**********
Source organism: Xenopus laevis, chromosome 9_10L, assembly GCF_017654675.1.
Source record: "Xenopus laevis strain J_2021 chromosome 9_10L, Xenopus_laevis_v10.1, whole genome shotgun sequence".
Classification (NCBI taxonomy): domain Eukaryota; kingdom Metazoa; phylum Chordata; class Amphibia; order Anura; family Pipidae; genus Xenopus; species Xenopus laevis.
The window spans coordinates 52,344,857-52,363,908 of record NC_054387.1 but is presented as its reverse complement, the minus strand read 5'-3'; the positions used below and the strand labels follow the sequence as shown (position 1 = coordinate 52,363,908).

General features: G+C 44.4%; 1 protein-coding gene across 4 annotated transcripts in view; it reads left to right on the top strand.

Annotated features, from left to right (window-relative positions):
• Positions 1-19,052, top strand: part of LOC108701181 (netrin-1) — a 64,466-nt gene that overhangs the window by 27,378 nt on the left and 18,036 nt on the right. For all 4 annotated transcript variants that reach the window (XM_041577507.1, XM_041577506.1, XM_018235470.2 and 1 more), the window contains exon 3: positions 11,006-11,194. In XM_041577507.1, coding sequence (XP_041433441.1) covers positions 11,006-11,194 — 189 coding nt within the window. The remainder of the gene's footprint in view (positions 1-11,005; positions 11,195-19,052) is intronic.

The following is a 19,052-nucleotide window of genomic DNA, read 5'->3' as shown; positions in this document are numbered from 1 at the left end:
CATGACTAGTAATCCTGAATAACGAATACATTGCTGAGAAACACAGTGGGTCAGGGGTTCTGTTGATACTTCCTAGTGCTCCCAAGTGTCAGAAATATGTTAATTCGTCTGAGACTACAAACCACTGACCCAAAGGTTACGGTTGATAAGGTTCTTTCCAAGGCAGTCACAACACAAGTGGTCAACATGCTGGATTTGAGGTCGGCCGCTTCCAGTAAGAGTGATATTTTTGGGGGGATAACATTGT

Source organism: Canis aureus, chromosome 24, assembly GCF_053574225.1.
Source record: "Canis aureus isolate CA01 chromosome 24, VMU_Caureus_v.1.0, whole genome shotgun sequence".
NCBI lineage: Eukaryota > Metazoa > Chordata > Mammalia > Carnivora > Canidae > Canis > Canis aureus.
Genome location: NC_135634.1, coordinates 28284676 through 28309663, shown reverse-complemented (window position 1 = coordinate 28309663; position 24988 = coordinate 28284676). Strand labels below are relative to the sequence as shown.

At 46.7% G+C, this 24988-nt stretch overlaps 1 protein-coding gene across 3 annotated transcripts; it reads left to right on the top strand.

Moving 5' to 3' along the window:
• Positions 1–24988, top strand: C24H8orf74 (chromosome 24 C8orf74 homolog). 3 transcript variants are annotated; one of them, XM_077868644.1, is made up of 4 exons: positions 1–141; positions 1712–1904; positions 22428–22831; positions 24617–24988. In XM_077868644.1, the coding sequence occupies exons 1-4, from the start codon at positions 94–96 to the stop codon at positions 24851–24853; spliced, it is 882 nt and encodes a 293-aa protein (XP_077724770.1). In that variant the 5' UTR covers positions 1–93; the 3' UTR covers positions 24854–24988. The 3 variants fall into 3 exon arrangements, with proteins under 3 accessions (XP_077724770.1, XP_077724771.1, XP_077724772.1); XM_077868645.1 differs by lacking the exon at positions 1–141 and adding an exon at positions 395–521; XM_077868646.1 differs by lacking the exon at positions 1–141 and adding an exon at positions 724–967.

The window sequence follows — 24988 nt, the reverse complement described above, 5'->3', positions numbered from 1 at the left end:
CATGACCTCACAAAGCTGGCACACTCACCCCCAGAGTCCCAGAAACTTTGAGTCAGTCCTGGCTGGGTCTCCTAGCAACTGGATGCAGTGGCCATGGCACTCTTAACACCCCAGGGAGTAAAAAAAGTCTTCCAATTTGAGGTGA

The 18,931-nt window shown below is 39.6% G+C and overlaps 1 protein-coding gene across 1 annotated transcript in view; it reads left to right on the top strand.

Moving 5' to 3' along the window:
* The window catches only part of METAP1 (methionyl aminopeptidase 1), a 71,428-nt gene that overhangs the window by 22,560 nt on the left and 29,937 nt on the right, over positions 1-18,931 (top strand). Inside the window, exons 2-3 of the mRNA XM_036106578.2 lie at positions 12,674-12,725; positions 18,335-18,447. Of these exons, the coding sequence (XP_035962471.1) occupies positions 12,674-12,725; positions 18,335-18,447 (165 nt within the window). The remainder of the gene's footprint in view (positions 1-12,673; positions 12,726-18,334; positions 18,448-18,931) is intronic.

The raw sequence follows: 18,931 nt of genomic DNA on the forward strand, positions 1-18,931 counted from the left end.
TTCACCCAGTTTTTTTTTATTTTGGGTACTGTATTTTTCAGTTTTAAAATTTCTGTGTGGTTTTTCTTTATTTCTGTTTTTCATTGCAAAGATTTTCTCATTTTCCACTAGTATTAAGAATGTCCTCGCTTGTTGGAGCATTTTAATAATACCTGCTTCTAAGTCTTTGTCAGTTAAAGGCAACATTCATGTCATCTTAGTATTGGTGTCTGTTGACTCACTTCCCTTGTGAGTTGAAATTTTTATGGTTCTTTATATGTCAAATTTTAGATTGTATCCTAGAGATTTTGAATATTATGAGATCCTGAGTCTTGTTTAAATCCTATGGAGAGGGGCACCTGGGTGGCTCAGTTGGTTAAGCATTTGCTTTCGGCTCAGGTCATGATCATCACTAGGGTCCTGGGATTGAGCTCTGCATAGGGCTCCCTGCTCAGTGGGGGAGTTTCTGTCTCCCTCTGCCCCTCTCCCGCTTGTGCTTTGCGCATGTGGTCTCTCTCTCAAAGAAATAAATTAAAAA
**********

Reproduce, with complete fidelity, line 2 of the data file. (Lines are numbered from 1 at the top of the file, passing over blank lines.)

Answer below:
Source record: "Xenopus laevis strain J_2021 chromosome 9_10L, Xenopus_laevis_v10.1, whole genome shotgun sequence".